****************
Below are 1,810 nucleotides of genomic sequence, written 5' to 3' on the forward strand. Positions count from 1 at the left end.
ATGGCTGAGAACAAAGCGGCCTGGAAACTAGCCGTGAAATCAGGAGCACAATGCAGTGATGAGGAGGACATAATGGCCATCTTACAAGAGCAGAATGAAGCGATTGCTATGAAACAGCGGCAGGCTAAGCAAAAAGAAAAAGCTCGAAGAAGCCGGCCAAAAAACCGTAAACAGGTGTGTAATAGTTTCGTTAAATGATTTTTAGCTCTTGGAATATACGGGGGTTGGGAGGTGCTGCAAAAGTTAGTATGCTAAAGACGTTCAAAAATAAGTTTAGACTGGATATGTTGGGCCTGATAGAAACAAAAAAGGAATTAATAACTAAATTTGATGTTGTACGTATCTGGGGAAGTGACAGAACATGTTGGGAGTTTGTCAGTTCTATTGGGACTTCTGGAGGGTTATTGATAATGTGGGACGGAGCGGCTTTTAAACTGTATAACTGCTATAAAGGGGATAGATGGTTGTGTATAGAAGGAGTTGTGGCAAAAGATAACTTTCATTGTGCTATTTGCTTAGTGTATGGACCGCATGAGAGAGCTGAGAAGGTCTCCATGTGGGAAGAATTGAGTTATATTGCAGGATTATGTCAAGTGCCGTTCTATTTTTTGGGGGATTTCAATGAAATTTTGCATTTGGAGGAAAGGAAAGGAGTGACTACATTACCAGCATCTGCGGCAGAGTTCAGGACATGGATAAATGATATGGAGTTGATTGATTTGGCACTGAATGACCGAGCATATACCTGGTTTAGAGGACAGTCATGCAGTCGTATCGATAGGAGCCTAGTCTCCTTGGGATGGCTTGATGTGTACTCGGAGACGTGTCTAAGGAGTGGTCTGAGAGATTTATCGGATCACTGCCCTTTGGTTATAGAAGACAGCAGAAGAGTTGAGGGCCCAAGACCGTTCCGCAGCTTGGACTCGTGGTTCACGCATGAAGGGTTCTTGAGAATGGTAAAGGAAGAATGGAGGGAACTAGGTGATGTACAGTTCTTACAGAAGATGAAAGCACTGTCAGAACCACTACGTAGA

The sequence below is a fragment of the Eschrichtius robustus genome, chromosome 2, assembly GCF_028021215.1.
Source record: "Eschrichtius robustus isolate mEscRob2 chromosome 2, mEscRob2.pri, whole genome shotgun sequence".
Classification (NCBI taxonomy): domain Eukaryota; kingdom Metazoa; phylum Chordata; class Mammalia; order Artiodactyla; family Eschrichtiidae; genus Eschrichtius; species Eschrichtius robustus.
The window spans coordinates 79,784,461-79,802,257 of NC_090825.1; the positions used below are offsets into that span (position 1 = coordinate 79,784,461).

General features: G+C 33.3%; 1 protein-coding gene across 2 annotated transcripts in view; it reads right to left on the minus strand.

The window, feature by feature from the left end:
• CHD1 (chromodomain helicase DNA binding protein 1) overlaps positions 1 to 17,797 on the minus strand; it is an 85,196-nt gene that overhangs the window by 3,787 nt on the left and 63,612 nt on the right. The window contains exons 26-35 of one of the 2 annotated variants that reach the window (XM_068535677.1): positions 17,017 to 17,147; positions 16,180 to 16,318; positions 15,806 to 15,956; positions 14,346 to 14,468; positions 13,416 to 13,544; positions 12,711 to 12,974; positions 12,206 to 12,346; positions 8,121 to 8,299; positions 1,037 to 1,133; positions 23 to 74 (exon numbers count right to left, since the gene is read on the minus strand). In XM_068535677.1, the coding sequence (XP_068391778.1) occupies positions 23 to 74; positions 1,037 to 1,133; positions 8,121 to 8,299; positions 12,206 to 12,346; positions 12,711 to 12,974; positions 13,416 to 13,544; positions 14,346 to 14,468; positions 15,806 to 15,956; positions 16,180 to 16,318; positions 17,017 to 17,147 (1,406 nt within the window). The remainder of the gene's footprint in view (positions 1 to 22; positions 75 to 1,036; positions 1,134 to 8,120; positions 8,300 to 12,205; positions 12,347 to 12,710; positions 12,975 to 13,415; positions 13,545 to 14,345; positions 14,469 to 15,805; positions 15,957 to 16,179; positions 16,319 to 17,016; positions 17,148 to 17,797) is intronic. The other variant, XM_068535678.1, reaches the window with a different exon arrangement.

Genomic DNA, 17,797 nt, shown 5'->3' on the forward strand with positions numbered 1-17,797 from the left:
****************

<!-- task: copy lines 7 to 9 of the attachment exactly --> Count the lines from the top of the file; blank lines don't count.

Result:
General features: G+C 33.3%; 1 protein-coding gene across 2 annotated transcripts in view; it reads right to left on the minus strand.

The window, feature by feature from the left end:
• CHD1 (chromodomain helicase DNA binding protein 1) overlaps positions 1 to 17,797 on the minus strand; it is an 85,196-nt gene that overhangs the window by 3,787 nt on the left and 63,612 nt on the right. The window contains exons 26-35 of one of the 2 annotated variants that reach the window (XM_068535677.1): positions 17,017 to 17,147; positions 16,180 to 16,318; positions 15,806 to 15,956; positions 14,346 to 14,468; positions 13,416 to 13,544; positions 12,711 to 12,974; positions 12,206 to 12,346; positions 8,121 to 8,299; positions 1,037 to 1,133; positions 23 to 74 (exon numbers count right to left, since the gene is read on the minus strand). In XM_068535677.1, the coding sequence (XP_068391778.1) occupies positions 23 to 74; positions 1,037 to 1,133; positions 8,121 to 8,299; positions 12,206 to 12,346; positions 12,711 to 12,974; positions 13,416 to 13,544; positions 14,346 to 14,468; positions 15,806 to 15,956; positions 16,180 to 16,318; positions 17,017 to 17,147 (1,406 nt within the window). The remainder of the gene's footprint in view (positions 1 to 22; positions 75 to 1,036; positions 1,134 to 8,120; positions 8,300 to 12,205; positions 12,347 to 12,710; positions 12,975 to 13,415; positions 13,545 to 14,345; positions 14,469 to 15,805; positions 15,957 to 16,179; positions 16,319 to 17,016; positions 17,148 to 17,797) is intronic. The other variant, XM_068535678.1, reaches the window with a different exon arrangement.